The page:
Fact sheet – Issues for transgender people

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What will my death certificate record?

A death certificate will record key legal and other information as at the time of death. Such information includes: name, age, relationship status, name(s) of children, place of birth, place of death, occupation and usual residence. As the information recorded on a death certificate includes the legal status of someone at the time of their death, this will particularly impact a transgender person who has transitioned socially but has not changed the legal status of their gender.

What if I cannot legally change my gender?

Where a transgender person cannot legally change their gender there are legal and non-legal strategies to help protect their gender. These include:

  • Making an Enduring Guardianship order, to ensure that health and lifestyle wishes are protected in the event that a transgender person cannot make these decisions for themselves due to loss of mental capacity. This may be important where if a transgender person needs to move into a care home arrangement, a guardian can ensure that they receive appropriate care and that wishes such as preferred clothes to be worn and preferred name and pronoun are used;
  • Ensuring that family and friends know how a transgender person is to be remembered and acknowledged after death.

How can I convey my wishes?

While a valid Will conveys how someone wants their property - their money, assets and property - to be dealt with after their death, the Will can refer to a separate document which can contain someone’s wishes for when they die. A ‘final arrangements’ document, sometimes also referred to as a ‘Living Will’ serves as a useful collection of someone’s wishes and can cover a wide range of issues. In this document someone can discuss their wishes for burial or cremation, choice of tombstone or cemetery marker, and anything related to a final resting place. This document should be signed and dated and have someone witness the signing.

What wishes can I make about my burial?

Where someone has named an executor in their Will, the executor has the right to determine the details of burial or cremation. However there is no legal obligation for the executor to carry out the wishes of the person who has died, even if those wishes are included in the Will or attached in a ‘Living Will’ document. In some instances, if the Will cannot be found in time, or the executor cannot take on the responsibility, the right to make arrangements for burial or death may be given to the next of kin or other close relative.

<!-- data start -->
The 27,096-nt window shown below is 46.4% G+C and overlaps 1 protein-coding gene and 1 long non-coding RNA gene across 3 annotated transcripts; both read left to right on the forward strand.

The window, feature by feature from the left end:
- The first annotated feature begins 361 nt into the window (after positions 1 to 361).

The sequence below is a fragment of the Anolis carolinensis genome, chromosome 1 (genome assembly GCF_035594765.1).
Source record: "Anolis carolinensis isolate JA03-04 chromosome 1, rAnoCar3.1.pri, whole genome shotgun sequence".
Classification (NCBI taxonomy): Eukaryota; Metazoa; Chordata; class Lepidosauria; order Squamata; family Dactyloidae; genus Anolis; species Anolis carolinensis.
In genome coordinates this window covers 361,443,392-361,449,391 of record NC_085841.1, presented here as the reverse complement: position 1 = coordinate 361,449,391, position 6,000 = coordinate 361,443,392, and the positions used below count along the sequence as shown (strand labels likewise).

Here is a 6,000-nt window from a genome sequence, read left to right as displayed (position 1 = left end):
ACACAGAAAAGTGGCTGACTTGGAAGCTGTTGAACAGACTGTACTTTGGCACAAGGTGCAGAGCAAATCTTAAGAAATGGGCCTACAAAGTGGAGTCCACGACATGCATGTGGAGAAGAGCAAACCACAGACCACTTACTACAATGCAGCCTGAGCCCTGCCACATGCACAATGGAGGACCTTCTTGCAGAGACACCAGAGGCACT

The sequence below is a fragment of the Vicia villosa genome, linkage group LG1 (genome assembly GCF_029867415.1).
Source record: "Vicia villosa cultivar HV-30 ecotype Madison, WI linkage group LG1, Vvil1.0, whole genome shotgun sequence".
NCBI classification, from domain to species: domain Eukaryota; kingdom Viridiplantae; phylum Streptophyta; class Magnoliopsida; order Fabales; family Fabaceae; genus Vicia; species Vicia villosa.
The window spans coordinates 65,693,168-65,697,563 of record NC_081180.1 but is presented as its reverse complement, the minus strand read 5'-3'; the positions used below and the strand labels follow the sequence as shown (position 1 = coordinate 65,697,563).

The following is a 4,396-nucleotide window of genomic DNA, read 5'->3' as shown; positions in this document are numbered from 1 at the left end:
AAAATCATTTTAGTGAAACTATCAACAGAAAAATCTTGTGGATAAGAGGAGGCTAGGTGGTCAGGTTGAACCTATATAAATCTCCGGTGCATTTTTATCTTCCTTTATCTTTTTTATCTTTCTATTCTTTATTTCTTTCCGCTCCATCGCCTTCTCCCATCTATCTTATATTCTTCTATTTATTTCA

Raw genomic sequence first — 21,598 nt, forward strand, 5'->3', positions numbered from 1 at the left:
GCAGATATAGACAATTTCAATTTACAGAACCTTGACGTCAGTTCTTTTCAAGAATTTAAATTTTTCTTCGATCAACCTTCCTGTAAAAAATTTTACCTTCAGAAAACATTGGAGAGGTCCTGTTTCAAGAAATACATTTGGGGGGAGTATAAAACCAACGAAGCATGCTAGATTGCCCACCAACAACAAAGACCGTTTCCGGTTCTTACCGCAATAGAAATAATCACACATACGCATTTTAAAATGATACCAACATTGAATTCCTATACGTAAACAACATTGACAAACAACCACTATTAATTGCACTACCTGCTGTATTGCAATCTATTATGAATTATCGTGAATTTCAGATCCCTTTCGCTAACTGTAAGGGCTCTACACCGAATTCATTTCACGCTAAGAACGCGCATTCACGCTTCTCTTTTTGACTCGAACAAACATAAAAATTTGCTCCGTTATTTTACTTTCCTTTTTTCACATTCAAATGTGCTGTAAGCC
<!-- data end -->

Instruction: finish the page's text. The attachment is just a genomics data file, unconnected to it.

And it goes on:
The best way someone can ensure that their wishes are carried out is to ensure that those wishes are known to friends and family. This could be achieved by ensuring that key friends and family know the location of the original Will and that copies of the Will (and ‘Living Will’, if one has been prepared) are available. This will assist a chosen executor to take responsibility for making funeral arrangements.

How can I determine what will be recorded on my gravestone?

If someone wants specific words on a gravestone or memorial they may give specific instructions for their wishes to be carried out. A Will can direct that money from the estate be used to purchase a specific gravestone or memorial, and a “Living Will” document can give direction as to specific words to be applied.

How can I ensure my preferred name, title and use of pronouns are used in a death notice?

It is not uncommon for different people to publish death notices to announce the death of a loved one. If someone wants a specific death notice published after their death they can make such a wish known by instructing a trusted person to carry this out. These instructions may also be included in a ‘Living Will’.

Is there anything else I should know?

In 2019 Tasmania changed its law so that transgender people who want to legally change their gender may do so more easily. If you had advice before the law was changed, the advice you received may no longer be correct. The change in law applies to people who are born in Tasmania. Residents of Tasmania whose birth was registered in another State or Territory will need to follow the law of where they were born.

Last updated: 20-April-2021